Home News Local news NURSING SHORTAGE IN TERRITORY STILL ACUTE

NURSING SHORTAGE IN TERRITORY STILL ACUTE

0

June 28, 2001 — The story of low pay and understaffing for public-sector nurses was told to senators again on Wednesday.
Not much has changed for nurses in the territory since members of the Senate Health and Hospitals Committee held hearings earlier this year on the status of health care in the territory. As was the case then, senators were told Wednesday of nursing shortages and low wages.
Verna James, assistant vice president of the Licensed Practical Nurses Association, said that along with the shortage of nurses at the territory’s hospitals have come increased work loads.
"Each nurse has 10 patients, with no regard to patient acuteness," James said, noting that most shifts are staffed with only two nurses and, if lucky, a certified nursing assistant.
That means nurses are often required to prepare beds, pick up food trays and take patients for X-rays in addition to dispensing direct care and medication.
Dorothy Straun, a certified nursing assistant, cited a disparity in pay between staff nurses and contracted nurses at the territory’s hospitals. Some staff nurses earn $10 an hour, while contract nurses, most of whom are brought in from the mainland because of the shortage, earn $15 per hour plus benefits, she said.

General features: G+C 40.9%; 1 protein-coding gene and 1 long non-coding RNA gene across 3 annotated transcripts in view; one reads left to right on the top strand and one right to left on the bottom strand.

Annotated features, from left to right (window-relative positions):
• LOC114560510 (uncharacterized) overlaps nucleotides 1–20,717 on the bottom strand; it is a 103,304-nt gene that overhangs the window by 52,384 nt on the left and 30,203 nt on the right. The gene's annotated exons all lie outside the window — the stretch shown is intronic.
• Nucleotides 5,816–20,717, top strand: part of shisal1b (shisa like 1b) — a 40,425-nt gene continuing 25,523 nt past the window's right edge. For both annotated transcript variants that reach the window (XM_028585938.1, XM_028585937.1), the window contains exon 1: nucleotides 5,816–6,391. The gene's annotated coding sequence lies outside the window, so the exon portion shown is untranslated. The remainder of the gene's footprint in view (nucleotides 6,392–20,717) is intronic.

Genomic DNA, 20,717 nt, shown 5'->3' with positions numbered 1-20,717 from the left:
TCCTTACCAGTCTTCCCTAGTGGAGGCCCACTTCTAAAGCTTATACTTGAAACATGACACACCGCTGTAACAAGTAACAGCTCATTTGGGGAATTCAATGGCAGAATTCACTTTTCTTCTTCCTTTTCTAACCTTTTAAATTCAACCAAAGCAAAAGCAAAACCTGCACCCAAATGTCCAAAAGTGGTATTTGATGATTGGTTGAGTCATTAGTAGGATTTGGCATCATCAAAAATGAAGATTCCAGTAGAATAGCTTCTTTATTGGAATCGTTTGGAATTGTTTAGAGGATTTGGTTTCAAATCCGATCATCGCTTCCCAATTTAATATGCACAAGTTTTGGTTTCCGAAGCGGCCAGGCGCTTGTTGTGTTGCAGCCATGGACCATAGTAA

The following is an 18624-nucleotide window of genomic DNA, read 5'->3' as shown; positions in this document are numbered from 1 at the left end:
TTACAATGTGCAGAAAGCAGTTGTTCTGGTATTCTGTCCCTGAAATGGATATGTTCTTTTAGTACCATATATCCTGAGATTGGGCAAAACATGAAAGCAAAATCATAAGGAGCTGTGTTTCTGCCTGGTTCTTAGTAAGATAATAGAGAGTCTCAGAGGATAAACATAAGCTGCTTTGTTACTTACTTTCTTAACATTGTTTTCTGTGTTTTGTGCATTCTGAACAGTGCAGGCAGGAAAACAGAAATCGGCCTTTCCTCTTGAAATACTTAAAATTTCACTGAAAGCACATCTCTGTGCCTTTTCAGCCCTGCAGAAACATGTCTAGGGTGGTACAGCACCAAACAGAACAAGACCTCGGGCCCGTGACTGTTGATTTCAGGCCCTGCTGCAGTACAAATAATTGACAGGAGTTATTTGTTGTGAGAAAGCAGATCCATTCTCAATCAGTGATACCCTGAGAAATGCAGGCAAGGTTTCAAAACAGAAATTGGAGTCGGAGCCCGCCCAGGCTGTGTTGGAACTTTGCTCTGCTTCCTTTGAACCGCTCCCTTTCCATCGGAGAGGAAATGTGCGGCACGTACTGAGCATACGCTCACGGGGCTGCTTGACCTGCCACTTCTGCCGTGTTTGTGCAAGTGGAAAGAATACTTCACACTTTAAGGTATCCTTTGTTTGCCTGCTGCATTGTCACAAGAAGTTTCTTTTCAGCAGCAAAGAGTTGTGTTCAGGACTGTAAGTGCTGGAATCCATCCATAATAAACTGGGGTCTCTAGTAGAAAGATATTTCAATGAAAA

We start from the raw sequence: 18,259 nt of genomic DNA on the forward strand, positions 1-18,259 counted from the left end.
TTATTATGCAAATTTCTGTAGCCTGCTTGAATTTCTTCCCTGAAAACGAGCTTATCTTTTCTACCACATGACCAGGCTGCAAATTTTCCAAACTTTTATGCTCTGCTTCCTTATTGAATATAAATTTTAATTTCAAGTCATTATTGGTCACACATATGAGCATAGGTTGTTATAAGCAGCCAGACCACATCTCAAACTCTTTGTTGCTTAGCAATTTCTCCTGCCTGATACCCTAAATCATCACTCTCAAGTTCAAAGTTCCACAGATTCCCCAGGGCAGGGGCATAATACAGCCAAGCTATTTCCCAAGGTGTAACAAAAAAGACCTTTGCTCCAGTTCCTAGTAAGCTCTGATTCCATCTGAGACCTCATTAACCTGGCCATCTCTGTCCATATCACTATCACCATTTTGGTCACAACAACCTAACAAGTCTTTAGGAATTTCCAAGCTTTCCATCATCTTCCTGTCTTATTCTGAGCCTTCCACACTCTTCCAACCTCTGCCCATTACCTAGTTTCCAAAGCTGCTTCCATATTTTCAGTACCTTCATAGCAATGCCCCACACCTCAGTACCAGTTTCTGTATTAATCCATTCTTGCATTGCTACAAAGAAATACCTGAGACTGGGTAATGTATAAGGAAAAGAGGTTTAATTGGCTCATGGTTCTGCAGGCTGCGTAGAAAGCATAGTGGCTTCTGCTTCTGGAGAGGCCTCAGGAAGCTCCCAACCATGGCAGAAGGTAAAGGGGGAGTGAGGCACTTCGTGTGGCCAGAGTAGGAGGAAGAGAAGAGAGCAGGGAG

Compounding the nurse shortage locally is a dearth of nurses worldwide. According to officials at the University of the Virgin Islands, fewer students are choosing nursing as a career.
UVI offers a bachelor of science in nursing. UVI graduated 10 nurses in 1998, 13 in 1999, 13 in 2000, and 13 in 2001.
According to Gloria Callwood, chair of the Nursing Division on the St. Thomas campus, a new BSN graduate whose first job as a registered nurse is in the Virgin Islands stays at least a year. Approximately 40 percent of the students who graduated between 1995 and 2000 have remained in the Virgin Islands.
In testimony given in March, Callwood said that if the work place were more nurturing, the probability of retaining new graduates would increase. Students who have received scholarships with a service clause have honored those commitments, she said.

LEAVE A REPLY

Please enter your comment!
Please enter your name here